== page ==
East Georgia Regional Medical Center deployed its new tele-stroke and tele-neurology carts and their 24-hour, seven-day connection to neurologists specializing in stroke treatment for the first time last week.
Wednesday morning, the system was used in the treatment of a patient experiencing a stroke. The carts include a high-resolution digital, live-action camera capable of reading 11-point type, roughly the size of this newspaper text in the print version, from 15 feet away.
More to the point, the neurologist who appears on the screen can look closely at a patient’s eyes and check the reactivity of the pupils. The cart also carries a microphone-backed stethoscope, which a nurse at bedside positions on the patient for the neurologist to listen remotely to heartbeat and blood flows.
“A stroke is, to me, a stroke, no matter where you’re located, and that patient requires immediate, urgent evaluation for stroke treatment, and that’s why even if the patient is 2,000 miles away, to me I feel like I’m in the same room,” said Dr. Vikas Pandey, a neurologist based in Dallas, Texas.
Board-certified both in neurology and specifically in vascular neurology for treatment of strokes, Pandey is one of the three neurologists on-call at East Georgia Regional Medical Center through a contract with the multispecialty telemedicine group Access Physicians.
The group is also headquartered in Dallas, but the other two neurologists it has assigned to answer calls from EGRMC are Dr. Alex Shikhman, based in Miami, Florida, and Dr. Matthew Dillon, in the Detroit, Michigan area.
When a call comes in from the Statesboro hospital, one of the three doctors is promised to be on screen to see a patient here within 15 minutes. But Pandey and EGRMC’s Chest Pain and Stroke Program Coordinator Bryan Realiza both indicated that it will happen faster, usually within 10 minutes.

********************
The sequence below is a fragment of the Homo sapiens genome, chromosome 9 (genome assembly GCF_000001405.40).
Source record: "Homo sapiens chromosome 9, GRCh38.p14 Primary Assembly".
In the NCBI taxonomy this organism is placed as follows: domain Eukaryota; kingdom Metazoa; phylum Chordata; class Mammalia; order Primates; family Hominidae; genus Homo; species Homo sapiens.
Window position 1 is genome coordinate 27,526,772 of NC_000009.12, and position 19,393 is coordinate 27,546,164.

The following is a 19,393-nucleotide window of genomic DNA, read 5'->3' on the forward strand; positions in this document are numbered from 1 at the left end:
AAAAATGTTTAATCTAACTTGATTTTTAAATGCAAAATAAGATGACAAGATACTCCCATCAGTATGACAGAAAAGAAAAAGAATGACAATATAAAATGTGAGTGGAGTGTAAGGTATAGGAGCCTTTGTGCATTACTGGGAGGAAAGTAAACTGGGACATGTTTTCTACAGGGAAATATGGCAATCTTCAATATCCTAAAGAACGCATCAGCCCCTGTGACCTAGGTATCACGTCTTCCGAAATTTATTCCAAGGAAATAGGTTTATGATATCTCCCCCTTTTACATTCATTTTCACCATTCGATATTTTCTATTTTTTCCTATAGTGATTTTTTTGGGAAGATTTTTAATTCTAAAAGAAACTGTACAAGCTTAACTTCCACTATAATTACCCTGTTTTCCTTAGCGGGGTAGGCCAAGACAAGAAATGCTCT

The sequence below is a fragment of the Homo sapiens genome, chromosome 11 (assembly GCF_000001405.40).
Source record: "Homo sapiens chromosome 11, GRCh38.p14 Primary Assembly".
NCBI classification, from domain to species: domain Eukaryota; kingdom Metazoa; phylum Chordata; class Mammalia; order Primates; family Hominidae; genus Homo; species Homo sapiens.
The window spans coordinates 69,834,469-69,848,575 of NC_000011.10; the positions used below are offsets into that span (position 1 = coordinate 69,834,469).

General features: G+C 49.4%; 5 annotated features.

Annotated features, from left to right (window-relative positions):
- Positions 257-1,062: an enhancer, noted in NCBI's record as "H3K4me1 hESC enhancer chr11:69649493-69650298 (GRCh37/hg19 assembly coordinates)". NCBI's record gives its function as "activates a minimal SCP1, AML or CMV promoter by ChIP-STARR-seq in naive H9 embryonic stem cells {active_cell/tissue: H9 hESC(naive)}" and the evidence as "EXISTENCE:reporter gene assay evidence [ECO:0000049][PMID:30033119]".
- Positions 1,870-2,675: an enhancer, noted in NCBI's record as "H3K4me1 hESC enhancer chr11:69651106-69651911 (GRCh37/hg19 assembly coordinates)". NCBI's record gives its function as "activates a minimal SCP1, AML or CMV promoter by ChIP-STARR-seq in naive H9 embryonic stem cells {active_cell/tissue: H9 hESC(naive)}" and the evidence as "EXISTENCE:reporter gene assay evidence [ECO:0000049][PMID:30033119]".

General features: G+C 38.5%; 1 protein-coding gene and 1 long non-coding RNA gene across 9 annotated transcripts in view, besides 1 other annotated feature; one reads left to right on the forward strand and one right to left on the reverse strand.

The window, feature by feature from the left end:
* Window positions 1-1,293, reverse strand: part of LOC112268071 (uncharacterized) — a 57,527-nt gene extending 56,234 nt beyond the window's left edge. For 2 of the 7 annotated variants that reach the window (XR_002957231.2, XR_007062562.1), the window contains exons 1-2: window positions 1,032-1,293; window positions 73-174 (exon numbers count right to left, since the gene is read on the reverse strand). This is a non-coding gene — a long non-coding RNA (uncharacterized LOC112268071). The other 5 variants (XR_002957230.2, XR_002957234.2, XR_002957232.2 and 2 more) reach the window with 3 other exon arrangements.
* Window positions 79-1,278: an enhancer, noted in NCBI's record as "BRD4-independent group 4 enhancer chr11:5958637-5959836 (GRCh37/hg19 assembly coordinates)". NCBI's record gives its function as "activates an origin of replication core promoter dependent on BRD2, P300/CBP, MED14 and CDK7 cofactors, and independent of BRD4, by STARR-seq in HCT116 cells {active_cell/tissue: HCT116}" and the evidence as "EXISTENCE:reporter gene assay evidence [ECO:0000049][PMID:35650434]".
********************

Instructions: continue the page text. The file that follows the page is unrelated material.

Time of the essence
When a stroke is suspected, the neurologist will be evaluating whether the patient should receive Alteplase, a drug that can be very effective in treating ischemic strokes if administered in time.
“There is a time limit with that medication, so that’s really the key, I think, as to the growth of tele-neurology and tele-stroke,” Pandey said. “If you have an in-person doctor trying to take care of a patient and trying to decide if they were eligible to receive the medication, they’d either be on a phone call with an E.R. doc and trying to guess, or they would have to drive in and do an in-person exam. Both of those are not optimal.”
For Alteplase to work, it must be given within four and a half hours of the onset of symptoms, the hospital stated in a news release. Interviewed Wednesday, when he also got Pandey on the phone, Realiza noted that the American Stroke Association recommends administering the medication within 60 minutes of a patient’s arrival.
“With tele-stroke we’re able to get on screen within 10 minutes and evaluate the patient right away, see the exam for ourselves and make an educated and informed decision and counsel the patient on risks, benefits, review all the contraindications to the medication, and then really convey a clearer picture in terms of stroke treatment,” Pandey said.
Realiza differentiated between the tele-stroke program, which will be available 24 hours a day, seven days a week for patients who present with stroke symptoms, and the tele-neurology program.